May 12th, 2010 by Clark Humphrey

I should have written about this topic back last November, around the 10th anniversary of the World Trade Organization meeting in Seattle, and of the surrounding protests that totally upstaged it.

It was the peak of what could, in retrospect, be called “grunge politics.”

There were plenty of other movements and philosophies at work during the WTO protests, but this particular trend is one that had its greatest moment that week.

It was a time when busting a window at Niketown seemed like a provocative act, when white kids could dress up like Mexican Chiapas insurgents and imagine they were overthrowing something bigger than any mere government. They were, in their own minds, driving a stake into the diseased heart of global commerce itself.

This was a movement, or trend, that was less about changing the world and more about personal expression. It was about expressing strongly felt, if one-dimensional, notions of good vs. evil and us vs. them.

They insisted they were not a target market, that they would not be defined by corporate marketing. Even if they were defining themselves in large part on the basis of their consumer choices in music, attire, transport, food and drink.

The typical proponent of this attitude/lifestyle (male version) was the sort of dude I met a lot at places like Linda’s Tavern and the Six Arms in the late 1990s, and then later at the old Tablet newspaper.

The ideology for the grunge-politics adherents I knew only partly overlapped the ideology of the Olympia radicals and Riot Grrrls from earlier in the 1990s. These Capitol Hill folks I knew weren’t as big on gender issues as the Olympia kids had been, and weren’t at all into the “straight edge” scene (clean and sober partying).

Mostly they had no agenda, because they weren’t vocally in favor of much of anything. What they were “for” was being against stuff.

I’m thinking of one particular guy. We’ll call him Geoff (not his real name). He and I would get together occasionally at a Pike/Pine bar or coffee houes, to agree to disagree.

He firmly believed everything in the world beyond him and his own subculture was the enemy—that big, amorphous enemy that the hippies had called “the Man,” and that the Riot Grrrls had called “the Patriarchy.”

Everything wrong in the world was the fault of Those People. You know, those sap masses out there in Mainstream America. Eating meat. Watching television. Unquestioningly obeying the dictates of the corporate media.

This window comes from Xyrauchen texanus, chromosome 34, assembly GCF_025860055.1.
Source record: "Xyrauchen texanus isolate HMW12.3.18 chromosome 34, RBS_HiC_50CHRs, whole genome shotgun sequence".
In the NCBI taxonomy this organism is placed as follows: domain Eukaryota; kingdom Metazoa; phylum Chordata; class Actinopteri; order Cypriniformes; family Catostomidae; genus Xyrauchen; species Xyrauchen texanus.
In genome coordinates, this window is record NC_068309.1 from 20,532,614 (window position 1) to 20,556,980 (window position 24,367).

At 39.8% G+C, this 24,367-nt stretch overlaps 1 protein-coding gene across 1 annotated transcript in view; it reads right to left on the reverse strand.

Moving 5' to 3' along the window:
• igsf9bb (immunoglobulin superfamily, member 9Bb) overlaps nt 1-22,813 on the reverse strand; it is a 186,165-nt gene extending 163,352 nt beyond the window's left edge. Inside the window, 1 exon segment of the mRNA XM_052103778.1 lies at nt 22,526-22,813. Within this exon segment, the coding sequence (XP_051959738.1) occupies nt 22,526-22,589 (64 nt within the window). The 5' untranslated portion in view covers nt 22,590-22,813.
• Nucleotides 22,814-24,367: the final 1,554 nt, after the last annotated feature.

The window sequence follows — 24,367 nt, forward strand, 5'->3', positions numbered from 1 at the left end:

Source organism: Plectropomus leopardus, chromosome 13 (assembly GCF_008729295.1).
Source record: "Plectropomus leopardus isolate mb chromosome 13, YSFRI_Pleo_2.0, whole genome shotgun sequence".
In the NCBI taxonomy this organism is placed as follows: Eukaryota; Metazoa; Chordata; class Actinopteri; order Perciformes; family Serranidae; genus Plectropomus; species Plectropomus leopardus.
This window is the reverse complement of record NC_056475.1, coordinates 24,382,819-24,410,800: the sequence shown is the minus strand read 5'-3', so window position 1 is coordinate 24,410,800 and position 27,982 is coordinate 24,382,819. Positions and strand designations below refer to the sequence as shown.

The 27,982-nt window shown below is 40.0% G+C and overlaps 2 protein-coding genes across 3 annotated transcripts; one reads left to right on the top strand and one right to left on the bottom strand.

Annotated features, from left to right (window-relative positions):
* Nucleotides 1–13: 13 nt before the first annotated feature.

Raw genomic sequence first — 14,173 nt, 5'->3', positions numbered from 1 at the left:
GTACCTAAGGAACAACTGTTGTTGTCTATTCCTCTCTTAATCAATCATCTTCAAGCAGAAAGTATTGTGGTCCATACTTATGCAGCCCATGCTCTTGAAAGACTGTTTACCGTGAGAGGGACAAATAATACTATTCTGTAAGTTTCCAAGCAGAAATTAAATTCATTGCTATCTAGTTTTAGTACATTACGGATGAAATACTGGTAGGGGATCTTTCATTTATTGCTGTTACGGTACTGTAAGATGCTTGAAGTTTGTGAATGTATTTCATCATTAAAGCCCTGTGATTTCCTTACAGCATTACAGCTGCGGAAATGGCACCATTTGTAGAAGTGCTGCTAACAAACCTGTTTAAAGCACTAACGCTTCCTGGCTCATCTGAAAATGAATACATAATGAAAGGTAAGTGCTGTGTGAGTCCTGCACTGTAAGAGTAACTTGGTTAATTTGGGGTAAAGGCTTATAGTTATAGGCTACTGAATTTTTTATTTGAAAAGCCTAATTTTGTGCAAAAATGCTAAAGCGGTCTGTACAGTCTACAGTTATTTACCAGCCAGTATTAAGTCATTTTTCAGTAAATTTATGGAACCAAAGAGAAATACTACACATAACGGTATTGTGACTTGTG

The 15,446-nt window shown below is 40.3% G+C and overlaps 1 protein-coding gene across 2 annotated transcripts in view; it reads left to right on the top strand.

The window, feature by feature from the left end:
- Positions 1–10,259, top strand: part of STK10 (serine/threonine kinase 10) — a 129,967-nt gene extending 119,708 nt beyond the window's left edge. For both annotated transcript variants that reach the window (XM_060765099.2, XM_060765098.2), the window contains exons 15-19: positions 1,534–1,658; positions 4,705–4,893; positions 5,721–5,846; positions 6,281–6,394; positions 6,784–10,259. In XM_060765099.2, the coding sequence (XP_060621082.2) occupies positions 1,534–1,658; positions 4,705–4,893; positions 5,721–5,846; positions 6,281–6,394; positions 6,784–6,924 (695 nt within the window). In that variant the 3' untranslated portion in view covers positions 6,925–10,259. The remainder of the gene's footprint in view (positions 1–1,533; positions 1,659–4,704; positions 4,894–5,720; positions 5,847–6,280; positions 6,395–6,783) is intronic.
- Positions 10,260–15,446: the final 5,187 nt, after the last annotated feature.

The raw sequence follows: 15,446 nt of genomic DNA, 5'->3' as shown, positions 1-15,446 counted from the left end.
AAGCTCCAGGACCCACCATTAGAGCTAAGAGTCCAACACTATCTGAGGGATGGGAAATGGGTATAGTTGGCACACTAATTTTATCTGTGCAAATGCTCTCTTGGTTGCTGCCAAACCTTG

Geoff repeatedly expressed contempt for everything he felt Those People stood for. This included America’s mainstream political system. Organizing, building coalitions, persuading people from other walks of life to join together in a common cause, were things he found boring and useless. He thought of himself as “too political” for any of that.

No, to him “being political” meant publicly protesting, and privately complaining, about everything he was against. Which was a lot.

The things he spoke out against ranged from the epic (wars) to the personal (commercial “alternative” fashion accessories on sale in the malls).

There was one thing he was unquestioningly for. At the time, it was called “hemp.” In more recent years, it’s been called “medical marijuana.”

Of course, Geoff’s reasons for being for it had little to do with the carefully prescribed alleviation of physical pain, and had nothing to do with the promulgation of industrial fibers.

I once argued with Geoff about pot smoking. I said it turned too many people into pacified submissives, and that no real movement for true social change could come from it. He stared at me vacantly and asked me in a droning monotone if I had some.

Which leads to the current marijuana initiative, I-1068.

Its proponents are now gathering signatures across the state. It doesn’t claim any noble non-recreational justification. It’s about pot, and asserting the right for any adult in the state to have and use it, for any purpose. No excuses, no sanctimonious fronts.

This is actually progress.

This is a generation, or a piece of a generation, getting up off of its collective protests and actually doing something.

Which is what I told Geoff, those several years ago, I didn’t expect him and his pals to ever do.

I was wrong.

(Cross-posted with the Capitol Hill Times.)

One Response  
  • Peter A. writes:
    May 14th, 201010:36 amat

    I went to Hempfest last year and listened to a few speeches by some fairly intelligent people on the importance of getting mainstream America comfortable with marijuana and hemp. Then one of them carried on about how hemp fixed pretty much ever problem in the world, including how hemp oil cured “almost every disease in the world” and how it reversed some woman’s cancer within a couple days. These views were either overtly or tacitly endorsed by the other speakers.

    I don’t think it makes sense to outlaw marijuana, but if its advocates want to mainstream it, one suggestion would be to try and stop making claims that make you sound like a moron to any rational person without a cult-like devotion to omnipotent powers of pot.

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